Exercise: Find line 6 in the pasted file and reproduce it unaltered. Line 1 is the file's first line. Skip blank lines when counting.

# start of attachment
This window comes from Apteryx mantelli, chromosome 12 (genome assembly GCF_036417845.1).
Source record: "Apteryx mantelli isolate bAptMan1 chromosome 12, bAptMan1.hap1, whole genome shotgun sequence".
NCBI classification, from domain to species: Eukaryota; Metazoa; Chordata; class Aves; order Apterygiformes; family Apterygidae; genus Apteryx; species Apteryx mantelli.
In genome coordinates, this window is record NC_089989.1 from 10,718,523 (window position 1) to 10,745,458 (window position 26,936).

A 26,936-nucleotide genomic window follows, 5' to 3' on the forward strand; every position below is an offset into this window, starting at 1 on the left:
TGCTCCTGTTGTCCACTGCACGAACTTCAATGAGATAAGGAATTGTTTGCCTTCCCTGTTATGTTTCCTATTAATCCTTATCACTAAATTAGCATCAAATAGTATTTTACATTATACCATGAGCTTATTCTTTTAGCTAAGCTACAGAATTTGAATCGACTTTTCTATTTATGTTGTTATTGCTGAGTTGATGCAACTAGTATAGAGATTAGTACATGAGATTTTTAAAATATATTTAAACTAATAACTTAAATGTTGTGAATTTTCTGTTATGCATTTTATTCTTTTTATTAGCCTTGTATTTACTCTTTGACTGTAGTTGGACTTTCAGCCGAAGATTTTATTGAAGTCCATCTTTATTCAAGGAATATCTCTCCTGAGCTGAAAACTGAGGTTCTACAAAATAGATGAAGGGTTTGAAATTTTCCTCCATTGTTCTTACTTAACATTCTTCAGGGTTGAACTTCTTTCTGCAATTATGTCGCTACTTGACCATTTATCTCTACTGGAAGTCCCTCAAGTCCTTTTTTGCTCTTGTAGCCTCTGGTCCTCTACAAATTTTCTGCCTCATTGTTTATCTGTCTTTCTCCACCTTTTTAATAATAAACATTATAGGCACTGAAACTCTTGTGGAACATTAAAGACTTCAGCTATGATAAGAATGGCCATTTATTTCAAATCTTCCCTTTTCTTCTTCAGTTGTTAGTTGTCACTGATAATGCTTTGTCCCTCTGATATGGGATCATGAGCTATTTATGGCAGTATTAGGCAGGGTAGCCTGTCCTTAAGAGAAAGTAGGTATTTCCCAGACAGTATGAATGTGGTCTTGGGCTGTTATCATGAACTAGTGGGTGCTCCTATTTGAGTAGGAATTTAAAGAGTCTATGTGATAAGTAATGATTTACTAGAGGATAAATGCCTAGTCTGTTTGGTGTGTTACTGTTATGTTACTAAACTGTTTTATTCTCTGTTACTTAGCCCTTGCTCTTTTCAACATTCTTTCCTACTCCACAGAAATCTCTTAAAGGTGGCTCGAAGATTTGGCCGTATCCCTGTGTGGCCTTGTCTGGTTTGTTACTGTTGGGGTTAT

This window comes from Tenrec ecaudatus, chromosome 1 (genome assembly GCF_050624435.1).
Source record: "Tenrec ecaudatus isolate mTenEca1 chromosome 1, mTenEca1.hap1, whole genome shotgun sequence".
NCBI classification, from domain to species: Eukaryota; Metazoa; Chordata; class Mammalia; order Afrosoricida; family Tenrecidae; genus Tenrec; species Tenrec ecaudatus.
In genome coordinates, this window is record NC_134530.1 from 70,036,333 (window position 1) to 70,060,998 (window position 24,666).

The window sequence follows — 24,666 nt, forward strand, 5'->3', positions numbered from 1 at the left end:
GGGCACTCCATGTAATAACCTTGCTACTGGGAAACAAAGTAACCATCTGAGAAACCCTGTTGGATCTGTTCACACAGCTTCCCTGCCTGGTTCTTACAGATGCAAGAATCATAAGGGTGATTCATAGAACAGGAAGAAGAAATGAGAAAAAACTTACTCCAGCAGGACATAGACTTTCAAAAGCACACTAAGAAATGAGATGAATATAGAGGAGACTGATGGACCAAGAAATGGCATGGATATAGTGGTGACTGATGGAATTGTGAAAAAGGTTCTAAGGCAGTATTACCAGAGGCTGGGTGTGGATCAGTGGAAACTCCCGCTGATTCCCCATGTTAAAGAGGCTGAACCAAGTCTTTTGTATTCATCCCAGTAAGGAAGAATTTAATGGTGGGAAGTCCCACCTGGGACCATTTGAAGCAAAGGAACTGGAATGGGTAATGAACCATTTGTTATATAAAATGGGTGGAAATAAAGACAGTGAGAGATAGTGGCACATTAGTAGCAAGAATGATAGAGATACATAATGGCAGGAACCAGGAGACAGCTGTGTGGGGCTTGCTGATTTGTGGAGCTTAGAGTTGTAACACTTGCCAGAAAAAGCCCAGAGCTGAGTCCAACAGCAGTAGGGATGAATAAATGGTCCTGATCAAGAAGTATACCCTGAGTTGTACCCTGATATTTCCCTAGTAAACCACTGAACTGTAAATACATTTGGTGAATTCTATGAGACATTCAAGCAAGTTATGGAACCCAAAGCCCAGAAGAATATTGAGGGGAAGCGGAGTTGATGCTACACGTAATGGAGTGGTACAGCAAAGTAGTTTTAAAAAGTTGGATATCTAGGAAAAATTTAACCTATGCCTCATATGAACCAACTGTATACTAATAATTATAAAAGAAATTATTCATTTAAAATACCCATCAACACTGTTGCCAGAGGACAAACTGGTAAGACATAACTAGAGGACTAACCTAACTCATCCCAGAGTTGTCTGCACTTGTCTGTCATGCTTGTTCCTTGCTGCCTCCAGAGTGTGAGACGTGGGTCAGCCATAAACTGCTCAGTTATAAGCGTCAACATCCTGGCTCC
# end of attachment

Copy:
TGCTCCTGTTGTCCACTGCACGAACTTCAATGAGATAAGGAATTGTTTGCCTTCCCTGTTATGTTTCCTATTAATCCTTATCACTAAATTAGCATCAAATAGTATTTTACATTATACCATGAGCTTATTCTTTTAGCTAAGCTACAGAATTTGAATCGACTTTTCTATTTATGTTGTTATTGCTGAGTTGATGCAACTAGTATAGAGATTAGTACATGAGATTTTTAAAATATATTTAAACTAATAACTTAAATGTTGTGAATTTTCTGTTATGCATTTTATTCTTTTTATTAGCCTTGTATTTACTCTTTGACTGTAGTTGGACTTTCAGCCGAAGATTTTATTGAAGTCCATCTTTATTCAAGGAATATCTCTCCTGAGCTGAAAACTGAGGTTCTACAAAATAGATGAAGGGTTTGAAATTTTCCTCCATTGTTCTTACTTAACATTCTTCAGGGTTGAACTTCTTTCTGCAATTATGTCGCTACTTGACCATTTATCTCTACTGGAAGTCCCTCAAGTCCTTTTTTGCTCTTGTAGCCTCTGGTCCTCTACAAATTTTCTGCCTCATTGTTTATCTGTCTTTCTCCACCTTTTTAATAATAAACATTATAGGCACTGAAACTCTTGTGGAACATTAAAGACTTCAGCTATGATAAGAATGGCCATTTATTTCAAATCTTCCCTTTTCTTCTTCAGTTGTTAGTTGTCACTGATAATGCTTTGTCCCTCTGATATGGGATCATGAGCTATTTATGGCAGTATTAGGCAGGGTAGCCTGTCCTTAAGAGAAAGTAGGTATTTCCCAGACAGTATGAATGTGGTCTTGGGCTGTTATCATGAACTAGTGGGTGCTCCTATTTGAGTAGGAATTTAAAGAGTCTATGTGATAAGTAATGATTTACTAGAGGATAAATGCCTAGTCTGTTTGGTGTGTTACTGTTATGTTACTAAACTGTTTTATTCTCTGTTACTTAGCCCTTGCTCTTTTCAACATTCTTTCCTACTCCACAGAAATCTCTTAAAGGTGGCTCGAAGATTTGGCCGTATCCCTGTGTGGCCTTGTCTGGTTTGTTACTGTTGGGGTTAT